About the report

As part of ongoing efforts to further develop the CT perspective on social media, the NATO Centre of Excellence-Defence against Terrorism (COE-DAT) and the NATO StratCom COE conducted a workshop on ‘The exploitation of social media on operations’ in September 2017. The views were collected of over  20 social media experts and analysts, as well as NATO CT experts. The aim of the workshop was to develop the overall approach of the military’s use of social media to deliver effects in CT scenarios. As such, the workshop can also be seen as part of both centres’ contribution to strengthening of NATO’s fight against terrorism.

This report provides a summary of those discussions. A brief outline of the panel’s main presentations is provided as well as a summary of the following questions discussed during the Q&A.

  • Can hard-line terrorist groups with extremist narratives be effectively countered with messaging or would it be better to focus on those individuals and groups on the brink of radicalisation and joining a terrorist group?
  • Assuming that former terrorists enjoy high credibility within the target audience (with reference to “Breaking the ISIS Brand” by Anne Speckhardt), how could or should they be integrated within military operations?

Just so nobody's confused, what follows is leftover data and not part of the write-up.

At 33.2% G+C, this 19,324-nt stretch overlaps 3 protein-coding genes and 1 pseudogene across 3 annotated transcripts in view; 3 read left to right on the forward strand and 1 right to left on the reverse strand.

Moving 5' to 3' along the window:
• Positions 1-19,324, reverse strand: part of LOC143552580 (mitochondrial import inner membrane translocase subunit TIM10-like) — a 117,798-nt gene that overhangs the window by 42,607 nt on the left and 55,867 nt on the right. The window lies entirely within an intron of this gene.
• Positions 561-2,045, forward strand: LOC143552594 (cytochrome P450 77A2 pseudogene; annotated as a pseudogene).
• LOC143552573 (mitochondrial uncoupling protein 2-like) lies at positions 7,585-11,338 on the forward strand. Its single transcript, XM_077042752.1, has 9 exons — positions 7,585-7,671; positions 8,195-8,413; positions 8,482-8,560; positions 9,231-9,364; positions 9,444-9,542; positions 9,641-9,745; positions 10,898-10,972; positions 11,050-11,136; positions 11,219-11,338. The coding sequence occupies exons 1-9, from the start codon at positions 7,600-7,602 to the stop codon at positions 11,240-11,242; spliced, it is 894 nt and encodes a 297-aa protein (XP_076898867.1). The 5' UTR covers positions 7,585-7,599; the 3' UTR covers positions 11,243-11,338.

• What would such operations look like?
  • Can offensive Cyberspace and Information Operations extend the role of the military within Countering Violent Extremism (CVE) programmes?
  • How could CT-related social media expertise be integrated into HQ structures?
  • Is it possible to develop reach-back capabilities to support deployed forces?
  • What tools are there to offensively counter aggressive strategic narratives and which of them are in use in military entities of NATO and the nations?
  • Which information from social media is relevant from an intelligence analyst’s viewpoint and which tools are used for social media analysis in military entities?
  • Once key influencers and propaganda distribution centres have been identified, should the military take measures to impede the spread of certain messages? In such cases, is the military capable of doing so or would this require external / industry support?
  • How are CT aspects reflected in the roles and responsibilities of existing functions and capabilities, such as StratCom, Info Ops, PA, and PSYOPS? Which concepts / doctrine could be improved and updated?
  • How does the social media industry counter terrorism and where would cooperation with the military be beneficial?

We hope that those who could not attend the workshop can enjoy the content of this publication – as well as spark their interest in future activities dealing with this important topic.